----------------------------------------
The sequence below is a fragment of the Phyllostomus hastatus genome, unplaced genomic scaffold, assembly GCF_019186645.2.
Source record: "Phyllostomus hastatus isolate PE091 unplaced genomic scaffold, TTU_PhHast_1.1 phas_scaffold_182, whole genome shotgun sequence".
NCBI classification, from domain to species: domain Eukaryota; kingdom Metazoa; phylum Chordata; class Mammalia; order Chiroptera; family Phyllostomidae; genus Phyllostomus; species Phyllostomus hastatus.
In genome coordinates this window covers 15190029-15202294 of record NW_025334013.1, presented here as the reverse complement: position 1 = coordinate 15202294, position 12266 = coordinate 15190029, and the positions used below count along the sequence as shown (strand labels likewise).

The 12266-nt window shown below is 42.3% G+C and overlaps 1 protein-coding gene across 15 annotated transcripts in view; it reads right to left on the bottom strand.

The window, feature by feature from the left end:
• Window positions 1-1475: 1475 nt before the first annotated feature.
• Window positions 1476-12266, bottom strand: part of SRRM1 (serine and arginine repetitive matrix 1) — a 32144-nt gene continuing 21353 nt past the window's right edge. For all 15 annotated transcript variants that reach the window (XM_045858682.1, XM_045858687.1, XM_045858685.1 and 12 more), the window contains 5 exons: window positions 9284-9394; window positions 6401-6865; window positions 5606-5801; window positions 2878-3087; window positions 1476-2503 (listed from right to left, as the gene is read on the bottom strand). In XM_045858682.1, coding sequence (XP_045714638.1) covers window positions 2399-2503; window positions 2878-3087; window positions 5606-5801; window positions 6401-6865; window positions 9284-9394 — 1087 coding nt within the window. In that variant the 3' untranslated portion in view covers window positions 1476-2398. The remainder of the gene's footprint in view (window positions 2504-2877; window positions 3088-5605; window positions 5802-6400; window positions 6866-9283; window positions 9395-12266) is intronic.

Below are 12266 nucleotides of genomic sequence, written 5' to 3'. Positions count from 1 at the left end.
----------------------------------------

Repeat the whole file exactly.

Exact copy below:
The sequence below is a fragment of the Phyllostomus hastatus genome, unplaced genomic scaffold, assembly GCF_019186645.2.
Source record: "Phyllostomus hastatus isolate PE091 unplaced genomic scaffold, TTU_PhHast_1.1 phas_scaffold_182, whole genome shotgun sequence".
NCBI classification, from domain to species: domain Eukaryota; kingdom Metazoa; phylum Chordata; class Mammalia; order Chiroptera; family Phyllostomidae; genus Phyllostomus; species Phyllostomus hastatus.
In genome coordinates this window covers 15190029-15202294 of record NW_025334013.1, presented here as the reverse complement: position 1 = coordinate 15202294, position 12266 = coordinate 15190029, and the positions used below count along the sequence as shown (strand labels likewise).

The 12266-nt window shown below is 42.3% G+C and overlaps 1 protein-coding gene across 15 annotated transcripts in view; it reads right to left on the bottom strand.

The window, feature by feature from the left end:
• Window positions 1-1475: 1475 nt before the first annotated feature.
• Window positions 1476-12266, bottom strand: part of SRRM1 (serine and arginine repetitive matrix 1) — a 32144-nt gene continuing 21353 nt past the window's right edge. For all 15 annotated transcript variants that reach the window (XM_045858682.1, XM_045858687.1, XM_045858685.1 and 12 more), the window contains 5 exons: window positions 9284-9394; window positions 6401-6865; window positions 5606-5801; window positions 2878-3087; window positions 1476-2503 (listed from right to left, as the gene is read on the bottom strand). In XM_045858682.1, coding sequence (XP_045714638.1) covers window positions 2399-2503; window positions 2878-3087; window positions 5606-5801; window positions 6401-6865; window positions 9284-9394 — 1087 coding nt within the window. In that variant the 3' untranslated portion in view covers window positions 1476-2398. The remainder of the gene's footprint in view (window positions 2504-2877; window positions 3088-5605; window positions 5802-6400; window positions 6866-9283; window positions 9395-12266) is intronic.

Below are 12266 nucleotides of genomic sequence, written 5' to 3'. Positions count from 1 at the left end.